His teammate Ryan Johnstone is also property of Niagara after he was taken 4th overall in the 2022 U18 supplemental draft and may get a shot at the ‘Dogs training camp in St. Catharines this fall.

Johnstone, a former captain of the Ajax-Pickering Raiders, scored the Buckland Cup-clinching goal last spring in the most dramatic of fashions: Game seven against the Toronto Jr Canadiens with just 17 seconds left on the clock.

Johnstone added three assists in the Centennial Cup tournament – the Panthers were 13 minutes from the gold medal before the favoured Brooks (Alberta) Bandits broke through to win 4-1 – and contributed 37 points for Pickering this season.

Nixon, who spent his minor hockey days with the Oshawa Generals organization, wasn’t with the Jr. Canadiens when Pickering broke their collective hearts last year but he has been a big reason the club is ranked fourth in the nation and one of the favorites to represent the league in this year’s Centennial Cup.

The 6’3” goaltender got into two games in the World Jr. A Challenge in December and has showcased his talents on the ice this season with the Jr Canadiens with a 16-2 record, a sparkling 1.98 GAA and a .931 save percentage.

Nixon played Jr. B with Strathroy last year and impressed scouts in Mississauga enough to earn a two-game call with the OHL Steelheads before getting the call to head to the Jr. Canadians dynasty-in-the-making.

Chazz Nixon

It’s obviously been a successful year for the team and for Nixon but playing on a powerhouse squad – the team had a run of four straight shutouts this year, with #1 goalie James Norton getting three of them and Nixon the other – also means difficulty in getting ice time. The team went with Norton between the pipes for the first round sweep of North York and while they are poised for a long playoff run this year, the chances of a job for Nixon in the OHL next season will improve only if he gets some game action.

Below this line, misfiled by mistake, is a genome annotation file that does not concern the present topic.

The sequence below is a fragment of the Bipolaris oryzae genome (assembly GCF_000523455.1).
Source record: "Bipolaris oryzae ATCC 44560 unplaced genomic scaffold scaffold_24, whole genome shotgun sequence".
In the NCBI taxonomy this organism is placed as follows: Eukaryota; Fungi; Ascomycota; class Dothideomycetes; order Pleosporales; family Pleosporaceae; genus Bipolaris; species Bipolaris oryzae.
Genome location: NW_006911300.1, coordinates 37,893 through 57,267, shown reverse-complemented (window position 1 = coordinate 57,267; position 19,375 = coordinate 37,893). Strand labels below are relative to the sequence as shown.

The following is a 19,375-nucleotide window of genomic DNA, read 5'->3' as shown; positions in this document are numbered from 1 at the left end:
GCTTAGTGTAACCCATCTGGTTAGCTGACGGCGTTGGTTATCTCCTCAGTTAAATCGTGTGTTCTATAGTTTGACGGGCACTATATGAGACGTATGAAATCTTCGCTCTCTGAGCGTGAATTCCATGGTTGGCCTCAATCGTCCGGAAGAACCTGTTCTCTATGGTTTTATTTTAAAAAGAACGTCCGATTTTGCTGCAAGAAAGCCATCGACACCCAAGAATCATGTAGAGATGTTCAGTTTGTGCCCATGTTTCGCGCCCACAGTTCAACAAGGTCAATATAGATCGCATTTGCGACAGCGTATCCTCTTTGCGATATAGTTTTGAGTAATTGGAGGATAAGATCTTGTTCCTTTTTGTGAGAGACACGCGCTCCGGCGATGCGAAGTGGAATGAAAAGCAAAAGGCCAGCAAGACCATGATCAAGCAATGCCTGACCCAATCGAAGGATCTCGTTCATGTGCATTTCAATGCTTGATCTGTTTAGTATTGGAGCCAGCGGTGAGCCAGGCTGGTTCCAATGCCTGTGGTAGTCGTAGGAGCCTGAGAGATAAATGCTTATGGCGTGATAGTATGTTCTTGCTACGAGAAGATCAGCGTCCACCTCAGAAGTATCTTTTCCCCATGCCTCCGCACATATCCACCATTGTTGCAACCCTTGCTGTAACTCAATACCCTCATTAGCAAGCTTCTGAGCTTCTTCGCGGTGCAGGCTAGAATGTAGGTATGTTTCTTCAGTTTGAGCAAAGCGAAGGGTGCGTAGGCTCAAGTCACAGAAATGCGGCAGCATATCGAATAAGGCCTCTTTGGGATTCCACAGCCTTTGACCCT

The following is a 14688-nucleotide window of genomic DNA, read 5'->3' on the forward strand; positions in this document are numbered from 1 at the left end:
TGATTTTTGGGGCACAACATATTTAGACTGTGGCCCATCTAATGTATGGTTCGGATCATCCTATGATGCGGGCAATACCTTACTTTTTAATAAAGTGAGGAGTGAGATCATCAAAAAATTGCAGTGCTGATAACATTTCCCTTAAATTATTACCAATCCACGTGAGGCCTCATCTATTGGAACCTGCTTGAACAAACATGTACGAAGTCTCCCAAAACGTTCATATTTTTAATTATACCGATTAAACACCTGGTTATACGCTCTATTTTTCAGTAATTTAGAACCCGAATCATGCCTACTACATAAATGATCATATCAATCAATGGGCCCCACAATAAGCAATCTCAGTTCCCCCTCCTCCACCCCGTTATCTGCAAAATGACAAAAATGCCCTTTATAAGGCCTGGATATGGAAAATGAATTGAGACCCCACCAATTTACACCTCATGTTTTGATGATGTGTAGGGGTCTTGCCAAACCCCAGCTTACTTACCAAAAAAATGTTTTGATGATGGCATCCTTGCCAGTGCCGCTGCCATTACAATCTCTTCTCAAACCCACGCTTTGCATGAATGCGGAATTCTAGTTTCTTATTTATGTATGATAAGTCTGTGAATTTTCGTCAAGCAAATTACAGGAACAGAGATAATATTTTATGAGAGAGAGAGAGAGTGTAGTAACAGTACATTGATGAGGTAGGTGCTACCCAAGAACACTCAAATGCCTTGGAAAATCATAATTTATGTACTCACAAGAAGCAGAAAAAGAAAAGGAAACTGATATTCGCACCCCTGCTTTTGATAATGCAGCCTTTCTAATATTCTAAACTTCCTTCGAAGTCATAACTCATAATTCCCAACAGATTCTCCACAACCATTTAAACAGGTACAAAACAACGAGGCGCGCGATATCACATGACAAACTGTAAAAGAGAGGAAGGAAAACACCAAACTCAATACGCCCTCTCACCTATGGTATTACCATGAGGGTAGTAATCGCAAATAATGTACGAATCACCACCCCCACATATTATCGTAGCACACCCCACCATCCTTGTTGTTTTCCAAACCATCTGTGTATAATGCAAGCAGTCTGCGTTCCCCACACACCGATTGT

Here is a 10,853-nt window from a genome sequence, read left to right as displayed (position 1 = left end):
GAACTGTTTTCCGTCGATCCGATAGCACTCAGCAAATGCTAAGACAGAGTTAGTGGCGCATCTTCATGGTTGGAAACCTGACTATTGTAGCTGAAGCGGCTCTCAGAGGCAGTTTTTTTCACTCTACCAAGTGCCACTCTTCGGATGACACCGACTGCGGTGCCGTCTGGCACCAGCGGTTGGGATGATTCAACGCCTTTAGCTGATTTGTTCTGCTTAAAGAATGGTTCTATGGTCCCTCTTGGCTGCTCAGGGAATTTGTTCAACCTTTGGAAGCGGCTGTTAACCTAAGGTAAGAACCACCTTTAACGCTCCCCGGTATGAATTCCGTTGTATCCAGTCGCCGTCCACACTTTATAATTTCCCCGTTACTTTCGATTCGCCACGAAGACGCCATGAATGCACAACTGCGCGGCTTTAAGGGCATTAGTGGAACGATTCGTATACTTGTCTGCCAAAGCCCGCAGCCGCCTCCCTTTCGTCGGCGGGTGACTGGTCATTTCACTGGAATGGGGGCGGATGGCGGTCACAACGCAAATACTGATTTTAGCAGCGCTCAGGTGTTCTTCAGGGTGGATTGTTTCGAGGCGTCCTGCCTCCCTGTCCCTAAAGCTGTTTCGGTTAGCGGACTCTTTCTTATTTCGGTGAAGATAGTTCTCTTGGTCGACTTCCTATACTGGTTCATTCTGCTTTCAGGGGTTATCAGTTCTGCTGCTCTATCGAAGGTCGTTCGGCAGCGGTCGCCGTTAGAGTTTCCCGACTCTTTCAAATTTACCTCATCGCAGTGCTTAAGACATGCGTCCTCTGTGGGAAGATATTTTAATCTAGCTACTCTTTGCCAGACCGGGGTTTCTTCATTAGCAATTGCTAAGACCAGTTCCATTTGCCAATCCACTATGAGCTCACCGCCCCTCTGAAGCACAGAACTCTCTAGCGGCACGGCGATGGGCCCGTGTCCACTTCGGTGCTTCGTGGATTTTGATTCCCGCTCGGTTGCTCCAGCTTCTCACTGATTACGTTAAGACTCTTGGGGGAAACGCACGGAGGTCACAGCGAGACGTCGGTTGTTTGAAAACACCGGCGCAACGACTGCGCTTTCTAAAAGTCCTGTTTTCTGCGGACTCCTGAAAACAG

The Toronto Jr. Canadiens opponent in the second round is the Trenton Golden Hawks and Cato, the only player of the four who knows exactly where he will be in September. Cato, a product of the Whitby Wildcats organization, signed a four-year scholarship deal with the University of Vermont Catamounts of the NCAA in February.

Cato, the oldest of the foursome (he’ll be 20 in September) was passed over in the OHL entry draft but was grabbed in the U18 supplemental draft by Kitchener with the 17th overall pick in 2020.

Cato exploded offensively this year, starting with the World Junior A Challenge where he led the Canada East team in goals with four, including two in the Canadian bragging rights semi-final against Canada West and another in the final against the U.S. He was also among the top scorers in the league this year with 70 points in 47 games with Trenton and added a playoff-leading seven more in the five-game first round series win over Cobourg.

Game one in the Toronto-Trenton series goes tonight at the Scotiabank Pond arena at Downsview Park in north-west Toronto.

The immediate future is still being played out for Cato and Nixon; the career paths for all four players will be a little clearer this fall.